Child Protection Accountability
In 2002, the Catholic dioceses of the United States made a commitment, as part of the national Charter for the Protection of Children and Young People, to participate in two studies: an audit of how dioceses were complying with the Charter and a survey to understand the nature and scope of child abuse by clergy over the past 50 years. The audit results were announced in January 2004 and the national survey results on February 27, 2004. The Archdiocese of Washington participated and has updated information since.
What has the Archdiocese of Washington done regarding child protection?
The Archdiocese has had a Child Protection Policy since 1986. This policy was last updated in March 2007. Considered one of the most comprehensive in the nation, it has been a model for dioceses nationwide. The policy covers prevention, training, reporting and response, and pastoral care and counseling. The Archdiocese’s child protection efforts have been commended as “exemplary” by a national audit team. The Archdiocesan policy, audit results and other materials are on this web site, under "Protecting Our Children."
What has been the scope of the situation in the Archdiocese of Washington?
Since the Archdiocese of Washington was founded in 1947, 28 of 1,086 Archdiocesan or extern priests in Archdiocesan ministry have been accused of sexual misconduct with minors; one was exonerated. This represents 2.5% of the priests over the past 56 years.
When and where did these incidents reportedly occur?
The vast majority of allegations, at least 85%, reportedly occurred prior to 1980; about half of the allegations were first reported to the Archdiocese after 1994. There is no priest in ministry in the Archdiocese of Washington who has had a credible allegation made against him.
Who were the priests and what happened to them?
Since 1990, names of accused priests have been released whenever a credible allegation has been made. The priests involved have died, resigned from the priesthood, been laicized or are no longer in active ministry.
What was offered to those who made allegations?
The priority when someone has been hurt is to help that person heal. A total of 132 people have come forward. While child abuse exists throughout society, when a member of the clergy is involved, it can be particularly painful because it is such a violation of a sacred trust. The Archdiocese has long offered counseling and pastoral support when someone makes an allegation that is credible. We have found that each person’s needs are different and we work to meet their needs, while always respecting their privacy.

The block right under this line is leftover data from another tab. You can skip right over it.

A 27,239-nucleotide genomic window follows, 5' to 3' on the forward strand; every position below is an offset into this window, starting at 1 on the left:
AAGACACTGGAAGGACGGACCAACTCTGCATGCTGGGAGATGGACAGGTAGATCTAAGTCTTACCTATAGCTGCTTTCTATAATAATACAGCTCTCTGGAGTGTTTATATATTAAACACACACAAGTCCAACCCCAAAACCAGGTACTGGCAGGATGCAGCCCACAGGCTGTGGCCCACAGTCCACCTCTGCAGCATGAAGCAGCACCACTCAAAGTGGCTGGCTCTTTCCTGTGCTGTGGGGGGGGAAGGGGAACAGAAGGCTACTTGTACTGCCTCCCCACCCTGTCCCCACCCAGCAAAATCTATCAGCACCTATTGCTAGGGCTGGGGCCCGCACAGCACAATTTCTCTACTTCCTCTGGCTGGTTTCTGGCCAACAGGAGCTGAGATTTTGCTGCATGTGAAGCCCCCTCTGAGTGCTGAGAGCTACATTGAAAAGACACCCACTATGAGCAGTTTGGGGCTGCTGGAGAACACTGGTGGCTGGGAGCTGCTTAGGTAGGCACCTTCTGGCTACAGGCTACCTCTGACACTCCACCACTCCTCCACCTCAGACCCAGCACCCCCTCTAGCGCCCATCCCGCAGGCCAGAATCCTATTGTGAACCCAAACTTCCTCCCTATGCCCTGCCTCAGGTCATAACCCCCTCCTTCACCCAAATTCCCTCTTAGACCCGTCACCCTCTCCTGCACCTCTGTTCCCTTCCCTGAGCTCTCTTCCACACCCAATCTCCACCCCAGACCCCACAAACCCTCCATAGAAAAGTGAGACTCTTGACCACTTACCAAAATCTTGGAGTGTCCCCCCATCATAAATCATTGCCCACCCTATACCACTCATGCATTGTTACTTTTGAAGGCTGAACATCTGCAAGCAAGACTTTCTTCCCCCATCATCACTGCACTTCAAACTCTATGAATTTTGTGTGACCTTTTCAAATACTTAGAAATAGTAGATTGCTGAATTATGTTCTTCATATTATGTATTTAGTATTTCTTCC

How much has this cost?
Over the entire 60-year history of the Archdiocese, $6.1 million has been provided for those who have come forward.
How was this funded?
None of these funds, which were paid in the past, have come from individual contributions, parish collections or the annual Cardinal’s Appeal. No parish or social services have been affected. $1.9 million was covered by insurance while the remaining came from insurance reserves (used to cover deductibles) and income on these reserves.
What should I do if I have not reported abuse I experienced?
We encourage anyone who has experienced abuse to report it to the proper authorities and to the Archdiocese. Contact information for civil reporting is in the Archdiocesan Child Protection Policy, Appendix A (online at www.adw.org). The Office of Child and Youth Protection may be reached at 301-853-5328.
What does the Archdiocese’s Child Protection Policy say?
The Archdiocese of Washington is committed to keeping children safe, and has had a written Child Protection Policy since 1986—over 20 years ago—to ensure children are a priority. This policy has been updated periodically, most recently in March 2007, under the guidance of the Archdiocesan Child Protection Advisory Board, a panel of national and local experts in the field of child welfare that also monitors compliance with the policy.
The policy, online at www.adw.org, applies to all clergy, religious, employees and volunteers involved with ministries of the Archdiocese of Washington, including parishes, schools and agencies. Key initiatives are:
- Office of Child and Youth Protection established to coordinate education and outreach.
- Mandatory reporting of child abuse or neglect to civil and Archdiocesan authorities.
- Offer of counseling and pastoral support for the person coming forward.
- Immediate removal from ministry during investigation of an allegation and permanent removal if an allegation is found credible.
- Criminal background checks and child protection training for clergy, employees and volunteers who will have substantial contact with children.
- Review by a predominantly lay Case Review Board when an allegation is made against clergy.